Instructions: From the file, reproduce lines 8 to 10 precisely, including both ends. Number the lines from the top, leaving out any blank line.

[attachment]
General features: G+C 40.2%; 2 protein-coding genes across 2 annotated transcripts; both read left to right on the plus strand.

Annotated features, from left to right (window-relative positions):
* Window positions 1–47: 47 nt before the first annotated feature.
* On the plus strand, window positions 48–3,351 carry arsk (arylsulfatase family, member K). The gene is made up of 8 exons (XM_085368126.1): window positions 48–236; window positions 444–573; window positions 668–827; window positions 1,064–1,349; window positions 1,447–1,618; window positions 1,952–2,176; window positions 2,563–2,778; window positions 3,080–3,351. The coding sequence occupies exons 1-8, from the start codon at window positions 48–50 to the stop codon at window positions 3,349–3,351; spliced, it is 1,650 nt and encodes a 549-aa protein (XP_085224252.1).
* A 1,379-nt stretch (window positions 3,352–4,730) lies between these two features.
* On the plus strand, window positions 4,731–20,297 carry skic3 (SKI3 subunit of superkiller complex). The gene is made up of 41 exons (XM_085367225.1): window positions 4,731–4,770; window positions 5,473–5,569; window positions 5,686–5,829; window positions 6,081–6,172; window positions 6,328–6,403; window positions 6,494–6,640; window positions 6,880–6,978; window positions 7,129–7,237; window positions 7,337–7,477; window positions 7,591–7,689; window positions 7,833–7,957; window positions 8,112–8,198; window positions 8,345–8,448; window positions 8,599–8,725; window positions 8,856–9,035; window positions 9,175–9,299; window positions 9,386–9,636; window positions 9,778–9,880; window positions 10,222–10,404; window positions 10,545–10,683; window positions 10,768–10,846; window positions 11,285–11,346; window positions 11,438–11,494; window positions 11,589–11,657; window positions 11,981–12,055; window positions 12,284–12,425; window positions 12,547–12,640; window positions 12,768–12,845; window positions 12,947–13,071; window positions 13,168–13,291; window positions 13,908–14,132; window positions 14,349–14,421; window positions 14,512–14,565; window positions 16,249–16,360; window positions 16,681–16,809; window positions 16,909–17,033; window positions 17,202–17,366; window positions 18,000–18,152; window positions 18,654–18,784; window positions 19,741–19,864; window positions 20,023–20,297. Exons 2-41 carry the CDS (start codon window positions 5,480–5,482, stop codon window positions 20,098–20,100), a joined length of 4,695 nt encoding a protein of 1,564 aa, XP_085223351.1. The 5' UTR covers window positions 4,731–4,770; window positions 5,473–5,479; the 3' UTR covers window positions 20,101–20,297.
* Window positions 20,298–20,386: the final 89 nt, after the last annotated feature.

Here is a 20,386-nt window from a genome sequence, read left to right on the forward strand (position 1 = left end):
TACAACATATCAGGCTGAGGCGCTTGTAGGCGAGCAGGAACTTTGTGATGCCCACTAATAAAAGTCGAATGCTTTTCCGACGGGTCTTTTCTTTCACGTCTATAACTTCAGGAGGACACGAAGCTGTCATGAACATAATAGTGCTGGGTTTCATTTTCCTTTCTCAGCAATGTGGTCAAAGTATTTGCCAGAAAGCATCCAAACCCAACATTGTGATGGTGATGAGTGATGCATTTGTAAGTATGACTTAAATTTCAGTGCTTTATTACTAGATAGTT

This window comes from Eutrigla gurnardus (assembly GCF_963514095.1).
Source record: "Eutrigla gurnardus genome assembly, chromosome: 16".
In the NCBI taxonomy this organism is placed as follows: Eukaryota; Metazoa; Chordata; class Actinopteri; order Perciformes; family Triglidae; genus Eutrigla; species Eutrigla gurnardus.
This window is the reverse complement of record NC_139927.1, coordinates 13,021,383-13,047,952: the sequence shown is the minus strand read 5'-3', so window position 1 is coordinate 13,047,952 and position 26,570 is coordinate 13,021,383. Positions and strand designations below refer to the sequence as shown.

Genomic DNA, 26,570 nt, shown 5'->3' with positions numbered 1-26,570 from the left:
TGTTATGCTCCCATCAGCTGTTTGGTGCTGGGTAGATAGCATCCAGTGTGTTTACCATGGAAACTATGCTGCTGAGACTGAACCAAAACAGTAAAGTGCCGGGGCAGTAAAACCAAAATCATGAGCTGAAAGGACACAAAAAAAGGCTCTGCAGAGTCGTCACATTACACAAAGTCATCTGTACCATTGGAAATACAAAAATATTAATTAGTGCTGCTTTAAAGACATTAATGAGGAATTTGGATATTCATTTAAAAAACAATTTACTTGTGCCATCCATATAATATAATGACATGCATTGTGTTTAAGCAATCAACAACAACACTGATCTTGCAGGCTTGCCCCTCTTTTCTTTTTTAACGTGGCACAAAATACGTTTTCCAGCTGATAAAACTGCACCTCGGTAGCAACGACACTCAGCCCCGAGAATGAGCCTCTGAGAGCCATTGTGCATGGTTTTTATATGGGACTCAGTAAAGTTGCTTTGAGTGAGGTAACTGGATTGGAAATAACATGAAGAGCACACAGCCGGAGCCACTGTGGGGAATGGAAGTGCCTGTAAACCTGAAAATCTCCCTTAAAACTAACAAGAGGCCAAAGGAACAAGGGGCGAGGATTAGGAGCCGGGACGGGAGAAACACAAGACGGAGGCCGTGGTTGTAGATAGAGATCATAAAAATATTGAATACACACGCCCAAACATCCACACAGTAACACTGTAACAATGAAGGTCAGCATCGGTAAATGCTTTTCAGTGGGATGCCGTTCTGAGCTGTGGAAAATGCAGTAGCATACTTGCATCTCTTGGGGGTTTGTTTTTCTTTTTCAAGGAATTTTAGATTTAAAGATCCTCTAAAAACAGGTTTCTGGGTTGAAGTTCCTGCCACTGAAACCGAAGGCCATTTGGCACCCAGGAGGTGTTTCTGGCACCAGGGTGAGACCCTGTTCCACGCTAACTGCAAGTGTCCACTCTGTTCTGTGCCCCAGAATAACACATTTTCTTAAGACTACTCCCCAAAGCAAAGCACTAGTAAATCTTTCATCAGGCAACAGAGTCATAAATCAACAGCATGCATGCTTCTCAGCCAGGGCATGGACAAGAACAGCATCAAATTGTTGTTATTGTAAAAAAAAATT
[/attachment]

Here is a 20,386-nt window from a genome sequence, read left to right on the forward strand (position 1 = left end):
TACAACATATCAGGCTGAGGCGCTTGTAGGCGAGCAGGAACTTTGTGATGCCCACTAATAAAAGTCGAATGCTTTTCCGACGGGTCTTTTCTTTCACGTCTATAACTTCAGGAGGACACGAAGCTGTCATGAACATAATAGTGCTGGGTTTCATTTTCCTTTCTCAGCAATGTGGTCAAAGTATTTGCCAGAAAGCATCCAAACCCAACATTGTGATGGTGATGAGTGATGCATTTGTAAGTATGACTTAAATTTCAGTGCTTTATTACTAGATAGTT

This window comes from Eutrigla gurnardus (assembly GCF_963514095.1).